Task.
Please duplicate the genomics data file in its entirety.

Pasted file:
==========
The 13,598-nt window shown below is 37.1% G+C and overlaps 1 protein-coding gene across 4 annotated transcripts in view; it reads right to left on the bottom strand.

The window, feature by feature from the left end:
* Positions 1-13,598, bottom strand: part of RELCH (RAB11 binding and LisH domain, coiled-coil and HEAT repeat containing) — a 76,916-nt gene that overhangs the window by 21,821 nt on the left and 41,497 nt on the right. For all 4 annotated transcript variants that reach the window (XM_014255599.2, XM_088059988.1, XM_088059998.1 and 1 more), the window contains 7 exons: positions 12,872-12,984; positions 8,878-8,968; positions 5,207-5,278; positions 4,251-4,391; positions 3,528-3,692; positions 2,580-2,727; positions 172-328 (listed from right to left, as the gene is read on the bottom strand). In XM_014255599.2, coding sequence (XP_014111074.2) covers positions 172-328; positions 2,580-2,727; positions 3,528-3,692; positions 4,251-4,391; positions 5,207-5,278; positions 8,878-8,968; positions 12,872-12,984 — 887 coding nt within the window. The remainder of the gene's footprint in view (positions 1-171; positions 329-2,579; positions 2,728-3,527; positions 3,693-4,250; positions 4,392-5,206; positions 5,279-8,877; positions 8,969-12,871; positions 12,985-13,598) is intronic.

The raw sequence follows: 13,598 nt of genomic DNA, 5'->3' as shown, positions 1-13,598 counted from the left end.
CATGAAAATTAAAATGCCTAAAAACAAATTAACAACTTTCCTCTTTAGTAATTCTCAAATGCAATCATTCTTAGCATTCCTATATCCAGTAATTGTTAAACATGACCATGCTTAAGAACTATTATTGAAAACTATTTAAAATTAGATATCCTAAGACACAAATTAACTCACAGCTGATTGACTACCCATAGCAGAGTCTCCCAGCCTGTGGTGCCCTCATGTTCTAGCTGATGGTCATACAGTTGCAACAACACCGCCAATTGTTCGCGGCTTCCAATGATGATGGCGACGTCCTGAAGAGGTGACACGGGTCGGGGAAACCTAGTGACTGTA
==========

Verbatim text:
The 13,598-nt window shown below is 37.1% G+C and overlaps 1 protein-coding gene across 4 annotated transcripts in view; it reads right to left on the bottom strand.

The window, feature by feature from the left end:
* Positions 1-13,598, bottom strand: part of RELCH (RAB11 binding and LisH domain, coiled-coil and HEAT repeat containing) — a 76,916-nt gene that overhangs the window by 21,821 nt on the left and 41,497 nt on the right. For all 4 annotated transcript variants that reach the window (XM_014255599.2, XM_088059988.1, XM_088059998.1 and 1 more), the window contains 7 exons: positions 12,872-12,984; positions 8,878-8,968; positions 5,207-5,278; positions 4,251-4,391; positions 3,528-3,692; positions 2,580-2,727; positions 172-328 (listed from right to left, as the gene is read on the bottom strand). In XM_014255599.2, coding sequence (XP_014111074.2) covers positions 172-328; positions 2,580-2,727; positions 3,528-3,692; positions 4,251-4,391; positions 5,207-5,278; positions 8,878-8,968; positions 12,872-12,984 — 887 coding nt within the window. The remainder of the gene's footprint in view (positions 1-171; positions 329-2,579; positions 2,728-3,527; positions 3,693-4,250; positions 4,392-5,206; positions 5,279-8,877; positions 8,969-12,871; positions 12,985-13,598) is intronic.

The raw sequence follows: 13,598 nt of genomic DNA, 5'->3' as shown, positions 1-13,598 counted from the left end.
CATGAAAATTAAAATGCCTAAAAACAAATTAACAACTTTCCTCTTTAGTAATTCTCAAATGCAATCATTCTTAGCATTCCTATATCCAGTAATTGTTAAACATGACCATGCTTAAGAACTATTATTGAAAACTATTTAAAATTAGATATCCTAAGACACAAATTAACTCACAGCTGATTGACTACCCATAGCAGAGTCTCCCAGCCTGTGGTGCCCTCATGTTCTAGCTGATGGTCATACAGTTGCAACAACACCGCCAATTGTTCGCGGCTTCCAATGATGATGGCGACGTCCTGAAGAGGTGACACGGGTCGGGGAAACCTAGTGACTGTA